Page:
Silent Film Festival

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The Cinetopia International Film Festival this weekend is one of many examples of area movie enthusiasts combining their interests and ambitions to create major film events.

What started in 2012 as an Ann Arbor event that was centered at the Michigan Theater has now spread across the area, with the Detroit Film Theatre and other venues making significant contributions.

Other large film events in this area including the long-running Ann Arbor Film Festival, and the Freep Film Festival, which debuted this year. Multi-movie events at the Michigan and the DFT also have focused on ethnicities and nationalities, including the Lenore Marwil Jewish Film Festival and the Italian Film Festival USA.

The conditions are also perfect for another film festival that would take advantage of the many resources and talents in this area for silent film presentations.

A silent movie festival would not only feature the many styles of silent film that existed before sound arrived in the late 1920s. It would also include a variety of musicians, instrumental accompaniments, and theater settings.

A strong foundation has been laid for a silent film festival. Both the Michigan Theater and Redford Theatre have Barton theater organs that have been used for silent films. The Detroit Film Theatre has regular visits from nationally known film accompanists, including pianist David Drazin from Chicago and the Alloy Orchestra from Boston.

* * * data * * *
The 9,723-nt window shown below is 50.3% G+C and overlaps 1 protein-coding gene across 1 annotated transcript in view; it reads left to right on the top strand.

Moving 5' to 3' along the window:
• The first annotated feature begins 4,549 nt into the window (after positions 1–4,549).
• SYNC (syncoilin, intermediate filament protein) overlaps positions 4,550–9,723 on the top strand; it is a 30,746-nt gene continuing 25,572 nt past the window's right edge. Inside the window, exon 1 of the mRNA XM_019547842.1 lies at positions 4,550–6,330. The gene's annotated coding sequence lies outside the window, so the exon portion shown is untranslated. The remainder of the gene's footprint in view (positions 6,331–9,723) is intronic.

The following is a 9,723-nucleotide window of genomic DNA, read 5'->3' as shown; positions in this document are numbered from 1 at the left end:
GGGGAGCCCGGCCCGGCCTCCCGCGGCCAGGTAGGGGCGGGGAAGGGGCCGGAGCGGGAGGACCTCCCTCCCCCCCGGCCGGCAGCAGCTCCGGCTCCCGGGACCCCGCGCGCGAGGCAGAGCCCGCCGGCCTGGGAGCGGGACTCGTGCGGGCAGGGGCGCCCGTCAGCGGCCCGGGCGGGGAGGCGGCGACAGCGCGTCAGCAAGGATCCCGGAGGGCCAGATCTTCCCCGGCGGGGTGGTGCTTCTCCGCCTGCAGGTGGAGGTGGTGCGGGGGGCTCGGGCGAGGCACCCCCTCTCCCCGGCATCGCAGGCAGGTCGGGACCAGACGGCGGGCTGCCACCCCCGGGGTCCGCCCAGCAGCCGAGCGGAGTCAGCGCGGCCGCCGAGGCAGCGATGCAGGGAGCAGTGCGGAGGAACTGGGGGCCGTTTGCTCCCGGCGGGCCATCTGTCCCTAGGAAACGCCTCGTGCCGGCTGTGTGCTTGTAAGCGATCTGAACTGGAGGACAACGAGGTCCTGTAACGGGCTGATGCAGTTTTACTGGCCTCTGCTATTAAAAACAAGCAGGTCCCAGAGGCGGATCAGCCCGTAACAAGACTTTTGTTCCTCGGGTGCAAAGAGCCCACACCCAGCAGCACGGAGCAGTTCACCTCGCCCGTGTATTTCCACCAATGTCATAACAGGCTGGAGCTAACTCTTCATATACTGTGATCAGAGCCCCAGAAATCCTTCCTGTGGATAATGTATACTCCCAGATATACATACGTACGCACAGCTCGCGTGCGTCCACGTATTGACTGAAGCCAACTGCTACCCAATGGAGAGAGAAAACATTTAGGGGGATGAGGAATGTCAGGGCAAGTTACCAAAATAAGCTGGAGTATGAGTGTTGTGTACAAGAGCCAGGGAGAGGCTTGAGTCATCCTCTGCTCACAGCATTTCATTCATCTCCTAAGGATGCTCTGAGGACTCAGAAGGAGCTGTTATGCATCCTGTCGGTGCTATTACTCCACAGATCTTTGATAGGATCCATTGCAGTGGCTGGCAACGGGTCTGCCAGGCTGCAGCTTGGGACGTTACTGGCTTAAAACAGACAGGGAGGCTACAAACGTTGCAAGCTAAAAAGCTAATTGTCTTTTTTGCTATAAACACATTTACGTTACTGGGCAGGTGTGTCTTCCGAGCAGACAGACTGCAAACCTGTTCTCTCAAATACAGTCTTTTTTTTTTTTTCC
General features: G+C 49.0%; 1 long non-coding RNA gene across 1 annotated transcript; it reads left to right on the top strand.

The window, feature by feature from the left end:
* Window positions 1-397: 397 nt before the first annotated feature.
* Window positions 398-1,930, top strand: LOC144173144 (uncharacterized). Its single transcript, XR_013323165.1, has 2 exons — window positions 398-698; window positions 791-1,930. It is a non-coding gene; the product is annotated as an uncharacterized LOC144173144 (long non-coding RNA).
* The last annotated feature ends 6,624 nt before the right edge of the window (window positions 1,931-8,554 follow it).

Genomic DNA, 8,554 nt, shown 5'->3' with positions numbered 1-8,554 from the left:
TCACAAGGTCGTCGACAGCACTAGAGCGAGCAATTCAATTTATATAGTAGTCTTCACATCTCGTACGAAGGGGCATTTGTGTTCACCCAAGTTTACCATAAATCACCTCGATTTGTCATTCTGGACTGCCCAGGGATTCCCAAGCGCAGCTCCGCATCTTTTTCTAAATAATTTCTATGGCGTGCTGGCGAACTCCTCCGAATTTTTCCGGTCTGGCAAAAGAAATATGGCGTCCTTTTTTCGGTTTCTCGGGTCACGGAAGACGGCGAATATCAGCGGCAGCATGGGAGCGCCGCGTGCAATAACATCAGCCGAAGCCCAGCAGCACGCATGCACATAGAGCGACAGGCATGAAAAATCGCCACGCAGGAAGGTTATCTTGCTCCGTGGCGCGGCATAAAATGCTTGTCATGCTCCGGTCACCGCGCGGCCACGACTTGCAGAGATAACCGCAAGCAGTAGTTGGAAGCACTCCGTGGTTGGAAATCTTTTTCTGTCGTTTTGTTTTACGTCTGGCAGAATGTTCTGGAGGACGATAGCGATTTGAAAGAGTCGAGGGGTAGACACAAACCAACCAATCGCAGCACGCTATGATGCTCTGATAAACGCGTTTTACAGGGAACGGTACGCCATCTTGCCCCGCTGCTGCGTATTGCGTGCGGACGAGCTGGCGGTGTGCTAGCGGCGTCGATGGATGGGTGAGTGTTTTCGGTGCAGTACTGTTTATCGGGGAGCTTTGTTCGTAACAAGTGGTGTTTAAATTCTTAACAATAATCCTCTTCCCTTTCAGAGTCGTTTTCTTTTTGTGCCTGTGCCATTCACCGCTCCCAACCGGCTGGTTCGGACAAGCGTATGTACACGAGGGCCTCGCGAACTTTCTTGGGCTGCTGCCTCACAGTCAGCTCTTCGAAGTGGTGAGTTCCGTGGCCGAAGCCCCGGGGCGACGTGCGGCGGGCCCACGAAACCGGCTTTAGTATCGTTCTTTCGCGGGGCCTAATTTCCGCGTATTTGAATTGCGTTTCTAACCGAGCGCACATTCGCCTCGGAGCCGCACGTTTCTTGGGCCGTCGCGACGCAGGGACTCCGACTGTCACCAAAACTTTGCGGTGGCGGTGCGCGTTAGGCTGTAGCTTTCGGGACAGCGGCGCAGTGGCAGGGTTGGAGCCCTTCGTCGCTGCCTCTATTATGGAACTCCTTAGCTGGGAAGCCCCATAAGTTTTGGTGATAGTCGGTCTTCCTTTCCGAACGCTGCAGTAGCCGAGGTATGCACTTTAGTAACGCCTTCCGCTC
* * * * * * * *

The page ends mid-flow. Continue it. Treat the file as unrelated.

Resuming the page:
And the Senate Theater on Michigan Avenue in Detroit has started showing silent movies, using the Wurlitzer theater organ that was formerly in the Fisher Theater.

In just the past year, these theaters have presented silent movies that were not only entertaining, but also historically significant.

In the summer of 2013, the Michigan screened the 1929 Greta Garbo drama The Kiss, which was Metro-Goldwyn-Mayer’s final silent film. A few months later, the Redford presented the 1924 Lon Chaney thriller He Who Gets Slapped, which was M-G-M’s first full production (and of course its first silent film).

This past winter and spring, both the DFT and the Michigan screened several recently restored Alfred Hitchcock silent movies that showed how the Master of Suspense got his start.

And this weekend, the Redford presented Buster Keaton’s final silent film, Spite Marriage (1929). This afternoon, the final day of Cinetopia at the DFT features the 1918 German/Polish drama The Yellow Ticket, with Pola Negri.

This fall, the strong possibility of an informal silent film festival exists.

Both the Michigan and Redford often show silent horror or suspense films for Halloween. At the DFT, David Drazin will return to accompany five of the nine restored Alfred Hitchcock silent movies, after playing for four of those films this past DFT season. And the Senate will be showing The Phantom of the Opera with Lon Chaney on October 25.

The organizational connections are in place for a silent film festival. The DFT and the Michigan have worked together the past two years on Cinetopia. And many of the same organists have played at the Michigan, Redford, and Senate.

So let’s all hope that some day a silent movie festival will add to this area’s growing appeal for alternative film enthusiasts.

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Copyright © 2014 by Robert Hollberg Smith, Jr.

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